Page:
Section 18. Section 77-2-304, MCA, is amended to read:
"77-2-304. Mineral reservations in state land. All pore space pursuant to [section 11], coal, oil, oil shale, gas, phosphate, sodium, and other mineral deposits in state land, except sand, gravel, building stone, and brick clay, which were not reserved by the United States before July 1, 1927, are reserved to the state. Subject to 17-6-340, those deposits are reserved from sale except upon a rental and royalty basis as provided by law. A purchaser of state land acquires no right, title, or interest in or to any of those deposits or pore space. The state also reserves for itself and its lessees the right to enter upon state land to prospect for, develop, mine, and remove mineral deposits or to use pore space and to occupy and use so much of the surface of the land as may be required for all purposes reasonably extending to the exploring for, mining, and removal of the deposits from the land or the use of the pore space, but the lessee shall make just payment to the purchaser for all damage done by reason of entry upon the land and the use and occupancy of the surface of the land."
NEW SECTION. Section 19. Notification to tribal governments. The secretary of state shall send a copy of [this act] to each tribal government located on the seven Montana reservations and to the Little Shell Chippewa tribe.
NEW SECTION. Section 20. Codification instruction. (1) [Sections 1 through 9] are intended to be codified as an integral part of Title 75, and the provisions of Title 75 apply to [sections 1 through 9].
(2) [Sections 10 through 12] are intended to be codified as an integral part of Title 70, and the provisions of Title 70 apply to [sections 10 through 12].
(3) [Section 13] is intended to be codified as an integral part of Title 77, and the provisions of Title 77 apply to [section 13].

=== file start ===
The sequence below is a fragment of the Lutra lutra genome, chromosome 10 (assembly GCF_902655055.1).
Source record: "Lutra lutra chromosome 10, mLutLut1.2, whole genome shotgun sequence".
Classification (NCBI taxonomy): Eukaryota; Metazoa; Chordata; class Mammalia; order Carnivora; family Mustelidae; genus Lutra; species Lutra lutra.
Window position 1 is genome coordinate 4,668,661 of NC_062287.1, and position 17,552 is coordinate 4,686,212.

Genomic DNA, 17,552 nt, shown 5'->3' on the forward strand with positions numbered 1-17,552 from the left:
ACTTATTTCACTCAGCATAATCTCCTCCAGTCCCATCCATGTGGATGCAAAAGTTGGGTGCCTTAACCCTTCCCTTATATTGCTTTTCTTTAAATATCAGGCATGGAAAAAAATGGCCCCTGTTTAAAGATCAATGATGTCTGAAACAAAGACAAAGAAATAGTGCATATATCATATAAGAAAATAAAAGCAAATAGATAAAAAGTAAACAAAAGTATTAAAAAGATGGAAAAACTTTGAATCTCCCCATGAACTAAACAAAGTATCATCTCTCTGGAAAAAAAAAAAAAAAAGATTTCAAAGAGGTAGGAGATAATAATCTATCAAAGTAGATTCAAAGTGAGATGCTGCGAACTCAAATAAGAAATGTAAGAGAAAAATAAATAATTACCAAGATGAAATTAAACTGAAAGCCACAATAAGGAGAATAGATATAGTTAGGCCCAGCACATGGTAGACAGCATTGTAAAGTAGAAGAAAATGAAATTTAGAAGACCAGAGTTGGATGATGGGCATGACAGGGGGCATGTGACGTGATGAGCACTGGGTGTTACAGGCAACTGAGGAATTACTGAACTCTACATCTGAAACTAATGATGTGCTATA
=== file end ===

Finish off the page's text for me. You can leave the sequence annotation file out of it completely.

NEW SECTION. Section 21. Saving clause. [This act] does not affect rights and duties that matured, penalties that were incurred, or proceedings that were begun before [the effective date of this act].
NEW SECTION. Section 22. Severability. If a part of [this act] is invalid, all valid parts that are severable from the invalid part remain in effect. If a part of [this act] is invalid in one or more of its applications, the part remains in effect in all valid applications that are severable from the invalid applications.
NEW SECTION. Section 23. Transition -- contingent implementation. If the United States environmental protection agency adopts regulations allowing states to apply for primacy over carbon dioxide sequestration wells under the federal underground injection control program adopted by the environmental protection agency, the department of environmental quality shall in consultation with the board of oil and gas conservation and the department of natural resources and conservation develop draft rules to implement [sections 1 through 9] for submission to the board of environmental review and, upon adoption, seek primacy.
NEW SECTION. Section 24. Effective dates -- contingency. (1) [Sections 1 through 9] and [sections 15 through 17] are effective on the date that the department of environmental quality is granted primacy to administer activities at carbon dioxide sequestration wells by the United States environmental protection agency.
(2) [Sections 10 through 14 and 18 through 22 and this section] are effective on passage and approval.
(3) The department of environmental quality shall provide a copy of the grant of primacy provided for in subsection (1) to the code commissioner.
- END -